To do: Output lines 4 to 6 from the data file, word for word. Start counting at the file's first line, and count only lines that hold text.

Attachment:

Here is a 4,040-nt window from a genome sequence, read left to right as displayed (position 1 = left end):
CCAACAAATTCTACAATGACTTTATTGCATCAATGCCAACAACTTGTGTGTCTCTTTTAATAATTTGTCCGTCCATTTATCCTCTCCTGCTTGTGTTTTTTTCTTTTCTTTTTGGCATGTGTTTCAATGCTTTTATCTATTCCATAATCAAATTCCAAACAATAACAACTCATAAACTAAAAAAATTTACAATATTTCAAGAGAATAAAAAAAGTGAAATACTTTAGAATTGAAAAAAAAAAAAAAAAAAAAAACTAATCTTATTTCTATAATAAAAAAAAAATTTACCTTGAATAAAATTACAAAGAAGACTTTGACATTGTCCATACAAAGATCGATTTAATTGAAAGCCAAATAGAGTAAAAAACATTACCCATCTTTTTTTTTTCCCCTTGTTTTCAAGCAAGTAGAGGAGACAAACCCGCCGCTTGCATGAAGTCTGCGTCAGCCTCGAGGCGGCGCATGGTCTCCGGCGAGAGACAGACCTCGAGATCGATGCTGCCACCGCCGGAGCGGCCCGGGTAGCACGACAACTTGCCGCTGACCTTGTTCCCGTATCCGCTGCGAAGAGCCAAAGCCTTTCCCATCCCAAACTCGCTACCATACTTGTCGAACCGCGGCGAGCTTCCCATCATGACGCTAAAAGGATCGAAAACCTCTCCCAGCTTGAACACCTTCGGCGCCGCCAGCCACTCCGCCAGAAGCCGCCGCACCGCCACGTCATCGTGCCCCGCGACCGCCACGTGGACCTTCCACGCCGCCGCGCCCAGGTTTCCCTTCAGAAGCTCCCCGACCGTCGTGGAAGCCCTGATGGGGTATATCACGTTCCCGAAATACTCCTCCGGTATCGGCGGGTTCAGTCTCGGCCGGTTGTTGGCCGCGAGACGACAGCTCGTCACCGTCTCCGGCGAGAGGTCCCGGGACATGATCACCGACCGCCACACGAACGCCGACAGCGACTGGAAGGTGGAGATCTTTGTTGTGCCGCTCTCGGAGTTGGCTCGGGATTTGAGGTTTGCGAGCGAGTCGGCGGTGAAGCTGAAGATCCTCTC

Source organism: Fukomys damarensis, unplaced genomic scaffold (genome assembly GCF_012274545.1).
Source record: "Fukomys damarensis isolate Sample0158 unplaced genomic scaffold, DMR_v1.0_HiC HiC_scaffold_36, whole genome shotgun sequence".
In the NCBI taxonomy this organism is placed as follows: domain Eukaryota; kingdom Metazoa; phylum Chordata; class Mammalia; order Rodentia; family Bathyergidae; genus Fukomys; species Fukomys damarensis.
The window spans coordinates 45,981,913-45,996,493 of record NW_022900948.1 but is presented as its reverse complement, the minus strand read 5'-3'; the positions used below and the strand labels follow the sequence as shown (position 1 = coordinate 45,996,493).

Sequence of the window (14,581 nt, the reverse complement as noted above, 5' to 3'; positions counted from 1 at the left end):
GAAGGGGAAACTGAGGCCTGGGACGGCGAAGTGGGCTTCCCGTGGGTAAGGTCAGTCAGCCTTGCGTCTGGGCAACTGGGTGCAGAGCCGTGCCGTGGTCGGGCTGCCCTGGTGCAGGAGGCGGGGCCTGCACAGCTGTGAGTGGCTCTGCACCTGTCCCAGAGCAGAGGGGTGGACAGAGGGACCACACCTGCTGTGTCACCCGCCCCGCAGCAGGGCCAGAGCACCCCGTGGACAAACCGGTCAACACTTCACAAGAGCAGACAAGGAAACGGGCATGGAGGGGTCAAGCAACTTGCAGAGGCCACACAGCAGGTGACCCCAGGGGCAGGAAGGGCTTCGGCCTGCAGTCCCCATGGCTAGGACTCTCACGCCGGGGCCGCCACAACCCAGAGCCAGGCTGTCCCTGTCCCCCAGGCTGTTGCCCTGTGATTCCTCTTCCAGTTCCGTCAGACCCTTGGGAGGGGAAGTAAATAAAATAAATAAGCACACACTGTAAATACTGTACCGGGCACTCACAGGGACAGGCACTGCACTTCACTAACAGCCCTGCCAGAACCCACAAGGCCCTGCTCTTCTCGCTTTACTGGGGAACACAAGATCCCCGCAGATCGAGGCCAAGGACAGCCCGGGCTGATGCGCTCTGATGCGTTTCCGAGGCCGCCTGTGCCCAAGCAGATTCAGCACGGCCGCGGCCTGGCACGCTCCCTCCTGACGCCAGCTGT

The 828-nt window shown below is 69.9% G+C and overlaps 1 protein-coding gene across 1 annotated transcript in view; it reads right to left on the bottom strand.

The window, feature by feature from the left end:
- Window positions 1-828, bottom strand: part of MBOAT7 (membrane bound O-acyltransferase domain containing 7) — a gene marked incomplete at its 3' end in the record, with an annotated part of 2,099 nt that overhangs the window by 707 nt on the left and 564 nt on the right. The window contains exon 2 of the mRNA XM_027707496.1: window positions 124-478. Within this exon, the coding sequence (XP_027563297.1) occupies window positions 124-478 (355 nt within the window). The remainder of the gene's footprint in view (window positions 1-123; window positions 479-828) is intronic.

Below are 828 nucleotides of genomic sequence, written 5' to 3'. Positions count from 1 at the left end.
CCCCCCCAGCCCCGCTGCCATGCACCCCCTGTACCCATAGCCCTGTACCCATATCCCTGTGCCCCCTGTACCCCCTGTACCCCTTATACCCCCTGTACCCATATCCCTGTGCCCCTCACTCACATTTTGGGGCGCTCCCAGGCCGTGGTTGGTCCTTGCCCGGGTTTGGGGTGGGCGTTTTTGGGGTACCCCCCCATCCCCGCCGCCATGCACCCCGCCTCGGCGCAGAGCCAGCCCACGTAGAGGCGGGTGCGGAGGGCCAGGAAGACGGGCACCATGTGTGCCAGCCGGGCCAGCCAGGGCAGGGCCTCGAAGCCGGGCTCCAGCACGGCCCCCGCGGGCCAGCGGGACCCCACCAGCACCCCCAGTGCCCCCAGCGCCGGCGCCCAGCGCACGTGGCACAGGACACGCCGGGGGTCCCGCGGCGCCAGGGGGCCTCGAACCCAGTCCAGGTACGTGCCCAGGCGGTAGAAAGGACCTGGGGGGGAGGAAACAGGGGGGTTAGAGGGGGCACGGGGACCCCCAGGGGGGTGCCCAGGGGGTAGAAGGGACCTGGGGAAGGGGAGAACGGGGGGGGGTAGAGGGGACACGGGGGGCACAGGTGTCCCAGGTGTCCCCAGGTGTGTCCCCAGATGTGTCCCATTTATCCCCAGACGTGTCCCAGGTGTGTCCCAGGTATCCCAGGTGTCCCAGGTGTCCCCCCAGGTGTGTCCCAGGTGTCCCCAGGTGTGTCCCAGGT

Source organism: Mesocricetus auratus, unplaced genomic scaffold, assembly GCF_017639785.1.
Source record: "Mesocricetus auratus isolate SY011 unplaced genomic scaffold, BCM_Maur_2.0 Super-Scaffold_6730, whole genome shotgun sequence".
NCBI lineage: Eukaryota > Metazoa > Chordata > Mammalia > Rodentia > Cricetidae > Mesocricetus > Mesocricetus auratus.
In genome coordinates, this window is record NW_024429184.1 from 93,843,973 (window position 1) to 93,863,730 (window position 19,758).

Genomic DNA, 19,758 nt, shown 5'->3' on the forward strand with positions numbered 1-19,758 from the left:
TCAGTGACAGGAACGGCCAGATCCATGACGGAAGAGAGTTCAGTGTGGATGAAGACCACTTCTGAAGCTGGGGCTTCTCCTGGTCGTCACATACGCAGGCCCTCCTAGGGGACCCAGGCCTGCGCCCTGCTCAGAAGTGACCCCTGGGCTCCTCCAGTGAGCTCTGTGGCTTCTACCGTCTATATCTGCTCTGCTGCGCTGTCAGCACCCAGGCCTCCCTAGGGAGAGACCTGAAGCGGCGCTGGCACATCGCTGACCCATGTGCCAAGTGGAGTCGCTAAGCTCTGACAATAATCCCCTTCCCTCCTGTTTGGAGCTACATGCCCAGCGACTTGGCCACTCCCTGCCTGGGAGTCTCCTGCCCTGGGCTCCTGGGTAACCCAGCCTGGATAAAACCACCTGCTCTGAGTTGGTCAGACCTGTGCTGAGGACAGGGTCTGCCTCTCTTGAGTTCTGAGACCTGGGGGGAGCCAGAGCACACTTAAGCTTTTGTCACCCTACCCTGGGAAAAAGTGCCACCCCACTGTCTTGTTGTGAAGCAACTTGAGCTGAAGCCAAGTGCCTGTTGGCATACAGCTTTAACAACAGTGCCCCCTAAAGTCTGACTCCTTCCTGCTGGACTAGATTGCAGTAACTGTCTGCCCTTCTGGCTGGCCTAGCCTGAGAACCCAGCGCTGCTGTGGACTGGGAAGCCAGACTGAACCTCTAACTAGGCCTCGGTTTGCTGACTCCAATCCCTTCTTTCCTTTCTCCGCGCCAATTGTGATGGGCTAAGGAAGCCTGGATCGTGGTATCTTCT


Source record: "Fukomys damarensis isolate Sample0158 unplaced genomic scaffold, DMR_v1.0_HiC HiC_scaffold_36, whole genome shotgun sequence".
In the NCBI taxonomy this organism is placed as follows: domain Eukaryota; kingdom Metazoa; phylum Chordata; class Mammalia; order Rodentia; family Bathyergidae; genus Fukomys; species Fukomys damarensis.
The window spans coordinates 45,981,913-45,996,493 of record NW_022900948.1 but is presented as its reverse complement, the minus strand read 5'-3'; the positions used below and the strand labels follow the sequence as shown (position 1 = coordinate 45,996,493).